The COVID-19 pandemic has provided a dramatic example of how vital health education is to the general population. Public health officials, including healthcare administrators, play a key role in getting messages to the public on the best practices for dealing with the pandemic.
It continues to be a formidable task. But for those who provide health education to the public, there is much to learn from both the successes and failures of communication during the pandemic. These are cogent lessons for students in an online Master of Science in Health Science program planning to join the ranks of healthcare leadership.
As the pandemic has shown, understanding best practices for public health communication during a health crisis is key to success for healthcare leaders.
Why Is Health Education So Important?
From the need to social distance and mask to the importance of getting a vaccine, health officials lead the way in the battle against the virus by communicating with the public. They’ve also learned that consistent messaging is key to protecting public health.
From the outset, experts emphasized the need for effective communication. A study published in the Journal of Family Medicine and Primary Care in 2020 concluded that health professionals must prepare for “dynamic risk event and uncertainty management” during a pandemic.
“Any communication in COVID-19 is crucial whether from the government to people, from media to people, people to people, doctor to patient, within families, and so on,” the researchers wrote. “Effective communication emphasizes the importance of content, accuracy, comprehensive signs, symbols, language, culture, and semiotic rules.”
Challenges of Health Education
Meeting those communication standards means developing critical communication skills. This is especially important for those who are focusing on public health or healthcare administration in graduate school.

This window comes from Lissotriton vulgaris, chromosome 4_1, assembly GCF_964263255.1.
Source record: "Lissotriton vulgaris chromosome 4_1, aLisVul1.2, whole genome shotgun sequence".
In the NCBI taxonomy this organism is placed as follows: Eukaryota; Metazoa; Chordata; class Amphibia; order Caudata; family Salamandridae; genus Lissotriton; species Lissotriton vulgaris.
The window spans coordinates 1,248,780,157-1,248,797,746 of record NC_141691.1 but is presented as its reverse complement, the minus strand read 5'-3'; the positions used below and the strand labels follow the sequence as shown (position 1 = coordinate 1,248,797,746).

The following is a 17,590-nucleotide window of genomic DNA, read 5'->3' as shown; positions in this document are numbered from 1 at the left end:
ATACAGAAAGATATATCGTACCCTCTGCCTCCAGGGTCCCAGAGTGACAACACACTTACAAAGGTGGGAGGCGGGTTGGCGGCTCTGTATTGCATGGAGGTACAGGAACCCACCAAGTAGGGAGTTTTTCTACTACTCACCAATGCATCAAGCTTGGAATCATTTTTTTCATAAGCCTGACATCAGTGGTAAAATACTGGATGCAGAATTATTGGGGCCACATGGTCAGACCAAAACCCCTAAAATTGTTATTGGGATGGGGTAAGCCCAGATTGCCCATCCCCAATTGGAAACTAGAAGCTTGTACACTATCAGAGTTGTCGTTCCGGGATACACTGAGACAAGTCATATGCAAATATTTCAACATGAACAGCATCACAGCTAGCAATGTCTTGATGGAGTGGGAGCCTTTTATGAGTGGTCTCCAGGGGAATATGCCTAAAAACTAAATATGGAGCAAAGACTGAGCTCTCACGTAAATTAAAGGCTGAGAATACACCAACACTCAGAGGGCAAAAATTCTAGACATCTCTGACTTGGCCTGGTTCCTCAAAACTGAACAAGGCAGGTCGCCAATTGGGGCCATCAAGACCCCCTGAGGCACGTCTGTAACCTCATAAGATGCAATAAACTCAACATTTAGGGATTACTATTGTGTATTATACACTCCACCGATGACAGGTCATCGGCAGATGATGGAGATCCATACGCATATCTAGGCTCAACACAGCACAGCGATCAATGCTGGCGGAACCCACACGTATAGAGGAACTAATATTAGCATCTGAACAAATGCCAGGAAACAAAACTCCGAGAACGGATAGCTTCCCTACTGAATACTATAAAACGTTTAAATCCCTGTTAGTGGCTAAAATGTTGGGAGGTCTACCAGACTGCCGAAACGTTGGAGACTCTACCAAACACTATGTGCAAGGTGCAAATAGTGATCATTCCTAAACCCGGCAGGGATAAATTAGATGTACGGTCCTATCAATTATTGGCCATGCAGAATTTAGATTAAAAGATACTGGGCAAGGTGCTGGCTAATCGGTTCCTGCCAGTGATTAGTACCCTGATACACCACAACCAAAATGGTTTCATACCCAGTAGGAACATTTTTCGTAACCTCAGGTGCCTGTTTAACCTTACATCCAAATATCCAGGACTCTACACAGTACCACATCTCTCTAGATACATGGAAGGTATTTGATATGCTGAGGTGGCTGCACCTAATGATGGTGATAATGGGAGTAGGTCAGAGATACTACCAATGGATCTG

Healthcare leaders benefit from skills used by all business leaders to communicate with employees during the pandemic crisis. They include:
- Communicating frequently to keep people updated in an often-changing situation
- Providing safe channels for feedback
- Helping remote employees work effectively
- Addressing employee concerns about job security
- Providing a plan for the future
All this applies to healthcare. However, healthcare leaders face unique communication challenges, particularly with public health education. In 2021, a team of researchers from Netherlands-based global analytics firm Elsevier B.V. published a paper addressing some of the main challenges faced in healthcare communication during a crisis.
Explaining in Layman’s Terms
Members of the public without a great deal of medical knowledge are easily confused with esoteric terminology. Healthcare leaders must use language that is easily understood by the general public and that increases health literacy. With a pandemic, this is especially true in helping the public accurately assess the risk of certain activities.
Know What Information People Need
Effective communication focuses on the information that the public needs to keep themselves safe during a healthcare crisis. In the pandemic, healthcare leaders need to address concerns about the effectiveness of certain measures and the best steps to take for infection control.
Understand the Public’s Fears
Fear causes people to take actions that may not be in their best interest. During the pandemic, fears about the side effects of wearing masks or getting a vaccination at times have overwhelmed fear about the virus itself. Healthcare leaders must patiently work to understand the underlying reasons for people’s fears and address them in their communications.
The paper concludes that the pandemic has changed how healthcare leaders need to communicate. It also points to advanced technology – such as virtual consultants and virtual assistants – as methods to better communicate with the public.
Communication is always a fundamental skill for the best leaders. In healthcare, especially during a crisis, communication is critical. Graduate students in health sciences, public health, and healthcare administration all learn how to become better communicators as part of preparing for the challenges of healthcare leadership.